Detailing Moran’s adventurous participation in the Hayden Expedition to Wyoming, this enlightening collection of watercolors, sketchbook pages, oil paintings and even his expedition pistol, form the core of what will be an illustrated story of this journey and the national legacy of Thomas Moran. The largest portion of this exhibit is material that is returning to The Studio after being gifted to Yellowstone National Park in the 1940s.
We will supplement this rare loan from the National Park Service with period maps, stereographic cards, wood engravings, photographs and important, late 19th century publications that support this story of Thomas Moran, the founder of East Hampton’s artists’ colony.
Exhibition curated by Richard Barons.
THOMAS AND MARY NIMMO MORAN STUDIO
Nicknamed “Yellowstone Moran”, Thomas Moran created monogram that incorporates his initials TM and Y for Yellowstone and the Indian projectile point for the canyon’s original owners.
DISCOVERS THE AMERICAN WEST
“Wonders of the Yellowstone”
Thomas Moran was still a young artist when at 33 years old and married with three children, he had his eureka moment.
Moran knew early in his youth that he had a proclivity for drawing. He took an apprenticeship with a Philadelphia wood-engraving firm and being a quick study, he progressed from carving other artists’ work into a woodblock, to supplying his own drawings. Abruptly terminating his contract with the firm, he started studying with his older brother Edward in about 1853. Edward Moran was already was a successful landscape and marine painter.
The first reference to Thomas Moran exhibiting his artwork was in 1856, at the Pennsylvania Academy of Fine Art, with several watercolors. The two Moran brothers began taking sketching trips to dramatic areas like the Delaware Water Gap. Together in 1862 they ventured to Europe for inspiration. It was in England that Thomas Moran came under the spell of Joseph Mallord William Turner. Turner’s painterly romantic renditions of land and seascapes, that swirled with energy and awesomeness, completely decimated Moran’s traditional idea of topographic representation of a landscape. Turner’s work was an inspiration that would follow Moran for the rest of his career.
On his return, the artist was able to support himself by this painting and illustration work. He married fellow artist Mary Nimmo in 1863 and three years later took his family to France, Italy and England, returning in 1867.
In the winter of 1870, the managing art department editor of Scribner’s Magazine commissioned Moran to illustrate an article “Wonders of the Yellowstone” by Nathaniel Langford. It needed illustrations. The only visual material available were rough sketches made by two engineer/draftsmen who were part of the Washburn-Doane Expedition. Moran was able to transform them into fourteen impressive ink/wash drawings for the magazine’s engraver. The finished illustrations portrayed the majestic and extraordinary rock formations, deep ravines and wide vistas. Moran had never seen anything like these extraordinary landscapes.
He was so enamored by these images of a powerful naturally sculpted landscape awaiting an artist to depict it, that he had Scribner’s Magazine write the leader of the expedition F. V. Hayden, to request that Thomas Moran could join the 1871 U.S. Geological & Geographical Survey to the Head-Waters of the Yellowstone. Though Moran got the blessings of Scribner’s and the Northern Pacific Rail Road, he had to borrow money from friends and use some of his paintings as collateral for loans, so he could pay his way.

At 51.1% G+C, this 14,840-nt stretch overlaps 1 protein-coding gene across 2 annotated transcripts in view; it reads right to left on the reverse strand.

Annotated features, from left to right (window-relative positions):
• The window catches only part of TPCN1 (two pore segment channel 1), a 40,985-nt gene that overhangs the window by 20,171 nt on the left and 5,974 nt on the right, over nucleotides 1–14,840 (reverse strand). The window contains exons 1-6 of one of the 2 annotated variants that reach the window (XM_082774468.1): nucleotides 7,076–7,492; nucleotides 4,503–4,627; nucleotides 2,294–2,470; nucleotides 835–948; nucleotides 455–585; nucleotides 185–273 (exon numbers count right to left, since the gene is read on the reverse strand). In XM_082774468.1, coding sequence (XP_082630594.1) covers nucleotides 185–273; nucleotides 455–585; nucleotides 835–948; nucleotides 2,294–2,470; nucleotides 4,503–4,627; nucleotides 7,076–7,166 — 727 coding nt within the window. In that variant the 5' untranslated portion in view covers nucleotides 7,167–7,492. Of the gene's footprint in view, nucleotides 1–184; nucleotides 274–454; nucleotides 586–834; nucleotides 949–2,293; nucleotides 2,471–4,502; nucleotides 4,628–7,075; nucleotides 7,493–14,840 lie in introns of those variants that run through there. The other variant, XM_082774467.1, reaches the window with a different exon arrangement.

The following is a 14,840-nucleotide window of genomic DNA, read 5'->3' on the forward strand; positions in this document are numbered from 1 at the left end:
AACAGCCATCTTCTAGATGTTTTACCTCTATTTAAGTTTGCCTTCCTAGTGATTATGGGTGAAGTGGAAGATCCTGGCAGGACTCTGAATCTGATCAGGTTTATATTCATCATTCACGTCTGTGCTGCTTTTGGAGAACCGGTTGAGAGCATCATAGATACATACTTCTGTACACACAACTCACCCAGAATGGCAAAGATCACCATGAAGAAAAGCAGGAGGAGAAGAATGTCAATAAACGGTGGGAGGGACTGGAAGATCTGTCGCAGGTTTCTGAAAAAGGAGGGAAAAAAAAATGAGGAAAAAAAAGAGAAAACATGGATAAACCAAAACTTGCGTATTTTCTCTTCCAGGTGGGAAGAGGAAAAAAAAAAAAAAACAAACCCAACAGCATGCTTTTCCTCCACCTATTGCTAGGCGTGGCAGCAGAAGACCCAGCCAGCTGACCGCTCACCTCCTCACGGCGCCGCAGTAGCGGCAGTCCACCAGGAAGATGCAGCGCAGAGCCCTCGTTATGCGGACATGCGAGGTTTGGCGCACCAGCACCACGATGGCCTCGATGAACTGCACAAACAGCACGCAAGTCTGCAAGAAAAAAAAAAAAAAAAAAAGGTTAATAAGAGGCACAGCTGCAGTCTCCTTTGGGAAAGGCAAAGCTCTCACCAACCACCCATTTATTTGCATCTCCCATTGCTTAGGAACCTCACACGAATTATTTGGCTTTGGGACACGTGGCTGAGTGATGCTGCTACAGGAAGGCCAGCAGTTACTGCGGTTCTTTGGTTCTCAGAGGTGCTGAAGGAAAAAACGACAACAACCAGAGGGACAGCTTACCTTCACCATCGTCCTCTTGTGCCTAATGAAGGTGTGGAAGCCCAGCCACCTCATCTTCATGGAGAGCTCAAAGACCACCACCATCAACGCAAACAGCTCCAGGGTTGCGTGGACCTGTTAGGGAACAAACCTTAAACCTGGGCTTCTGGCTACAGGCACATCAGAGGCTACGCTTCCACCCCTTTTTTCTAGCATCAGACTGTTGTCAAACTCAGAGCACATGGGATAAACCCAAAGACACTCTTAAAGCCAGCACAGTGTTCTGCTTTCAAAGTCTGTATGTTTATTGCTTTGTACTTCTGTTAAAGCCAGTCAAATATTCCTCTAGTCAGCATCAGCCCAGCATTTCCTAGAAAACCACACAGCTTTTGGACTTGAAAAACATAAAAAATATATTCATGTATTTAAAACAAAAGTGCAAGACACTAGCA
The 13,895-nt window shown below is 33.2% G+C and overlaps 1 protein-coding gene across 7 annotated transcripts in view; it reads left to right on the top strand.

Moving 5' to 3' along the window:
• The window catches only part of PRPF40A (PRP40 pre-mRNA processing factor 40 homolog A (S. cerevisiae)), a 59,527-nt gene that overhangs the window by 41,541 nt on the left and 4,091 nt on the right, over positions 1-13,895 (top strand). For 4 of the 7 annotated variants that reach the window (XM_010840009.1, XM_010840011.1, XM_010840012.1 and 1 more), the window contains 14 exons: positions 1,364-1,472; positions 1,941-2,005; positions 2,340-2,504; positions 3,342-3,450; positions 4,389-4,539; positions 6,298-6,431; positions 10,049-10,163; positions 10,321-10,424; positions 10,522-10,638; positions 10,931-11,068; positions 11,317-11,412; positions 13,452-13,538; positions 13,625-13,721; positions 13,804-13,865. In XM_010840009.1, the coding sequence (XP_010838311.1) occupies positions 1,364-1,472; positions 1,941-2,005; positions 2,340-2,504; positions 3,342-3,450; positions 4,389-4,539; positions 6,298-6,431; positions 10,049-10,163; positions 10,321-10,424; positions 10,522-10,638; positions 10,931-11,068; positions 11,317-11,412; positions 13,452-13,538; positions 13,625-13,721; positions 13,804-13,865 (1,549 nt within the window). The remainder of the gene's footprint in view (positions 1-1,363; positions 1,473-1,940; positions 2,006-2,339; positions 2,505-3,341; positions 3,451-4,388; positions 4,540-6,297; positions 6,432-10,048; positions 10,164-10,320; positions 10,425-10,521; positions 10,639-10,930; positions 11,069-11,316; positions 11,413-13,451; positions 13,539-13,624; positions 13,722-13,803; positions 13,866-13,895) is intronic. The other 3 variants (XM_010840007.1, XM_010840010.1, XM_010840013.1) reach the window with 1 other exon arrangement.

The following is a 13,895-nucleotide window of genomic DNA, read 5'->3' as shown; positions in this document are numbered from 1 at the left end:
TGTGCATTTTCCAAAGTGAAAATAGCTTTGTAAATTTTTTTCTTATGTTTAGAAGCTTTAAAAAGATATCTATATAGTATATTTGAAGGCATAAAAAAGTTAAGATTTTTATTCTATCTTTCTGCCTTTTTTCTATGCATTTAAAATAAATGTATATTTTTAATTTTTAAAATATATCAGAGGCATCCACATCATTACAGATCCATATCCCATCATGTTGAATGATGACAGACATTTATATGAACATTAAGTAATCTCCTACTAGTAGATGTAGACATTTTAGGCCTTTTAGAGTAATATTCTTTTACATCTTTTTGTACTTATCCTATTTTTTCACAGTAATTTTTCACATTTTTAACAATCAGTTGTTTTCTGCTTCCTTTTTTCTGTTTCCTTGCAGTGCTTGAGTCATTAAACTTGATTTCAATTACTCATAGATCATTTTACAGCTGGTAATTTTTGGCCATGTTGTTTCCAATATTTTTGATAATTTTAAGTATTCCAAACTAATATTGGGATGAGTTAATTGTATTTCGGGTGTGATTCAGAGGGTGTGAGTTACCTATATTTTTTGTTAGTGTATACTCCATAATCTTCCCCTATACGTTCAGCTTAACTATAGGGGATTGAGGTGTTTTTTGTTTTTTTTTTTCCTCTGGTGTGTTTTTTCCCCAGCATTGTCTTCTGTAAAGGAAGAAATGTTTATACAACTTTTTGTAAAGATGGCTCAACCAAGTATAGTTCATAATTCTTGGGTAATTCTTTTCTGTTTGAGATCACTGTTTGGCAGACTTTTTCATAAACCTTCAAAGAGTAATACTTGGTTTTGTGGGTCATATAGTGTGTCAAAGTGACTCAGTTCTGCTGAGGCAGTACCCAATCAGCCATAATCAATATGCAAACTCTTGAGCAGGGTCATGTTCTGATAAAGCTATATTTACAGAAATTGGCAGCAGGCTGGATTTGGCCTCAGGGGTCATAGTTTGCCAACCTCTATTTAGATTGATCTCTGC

Thus began Thomas Moran’s love affair with the American West. His paintings, watercolors, etchings, chromolithographs and engravings promoted the beauty and power he experienced in the heart of nature. These amazing depictions of our West, inspired American pride and encouraged the movement to preserve these almost sacred places.
“For the first time in my life I slept out in the open air…got up early enough…to get our breakfast and commence photographing as soon as the sun rose.” — Moran Journal, 1871.
Caption: Thos. Moran, America’s Great Scenic Artist, Sketching at Bright Angle Cover, Arizona.
Antique Stereo Scope Viewer.
“After descending to the shore of the lake, some of the party fished in it, and caught a few of the finest trout that I have yet seen.” — Moran Journal, 1871.
Late 19th Century Artists
Late 19th century artists were not confined by the 20th century critics’ whimperings about Fine Art verses lowly commercial projects. Artists like Thomas Moran could paint in oils, etch, engrave, watercolor, illustrate, allow printers to make commercial chromolithographs from their originals and even sell their paintings to companies for poster designs and trade cards. It was this freedom that enhanced Moran’s wallet as well as his reputation. Moran’s images of Yellowstone, the Grand Canyon and Yosemite were seen by hundreds of thousands of people.
Remember there were very few places the general public could commune with original artwork. In America there were fewer than a dozen public museums in the early 1880s which exhibited art. And fewer of this small group of museums would have exhibited paintings done by American artists. There was still strong artistic snobbery when it came to European culture verses the homegrown—the Old World was still in command. Where did the public see paintings and sculpture? Some libraries and history museums displayed art of various quality and origin. Indeed, it was through books, posters, illustrated magazines and journals, photographs and prints that artists’ creations were generally dispersed.
Thomas Moran appealed to the public both as an artist and a heroic explorer clambering over boulders to capture a perfect panorama. As well as seeing his renderings of hellish geysers in ‘Picturesque America,” late Victorian families could pull-out their stereopticon viewer and see a photograph of Thomas Moran in three dimensions as he stood tall on a precarious overlook on the edge of the Grand Canyon.
‘The Grand Canyon of the Yellowstone River: The Heart of the Continent, 1871.’ Wood Engraving on Paper by Thomas Moran. East Hampton Library, The Thomas Moran Biographical Collection, gift of Ruth Moran.
‘Buttes, Green River, Wyoming, 1874’ by Thomas Moran. Wood engraving on paper done for Picturesque America, 1872 – 1874. East Hampton Library, The Thomas Moran Biographical Collection. Gift of Ruth Moran.
Lower Falls of the Yellowstone — Four Views / Three Photographs by William Henry Jackson and ‘Lower Falls of the Yellowstone, 1885’ by Thomas Moran. Oil on Canvas. Department of the Interior, Yellowstone National Park, Wyoming. (Note: it is said that Moran painted his portrait in the cliffs to the right of the falls.)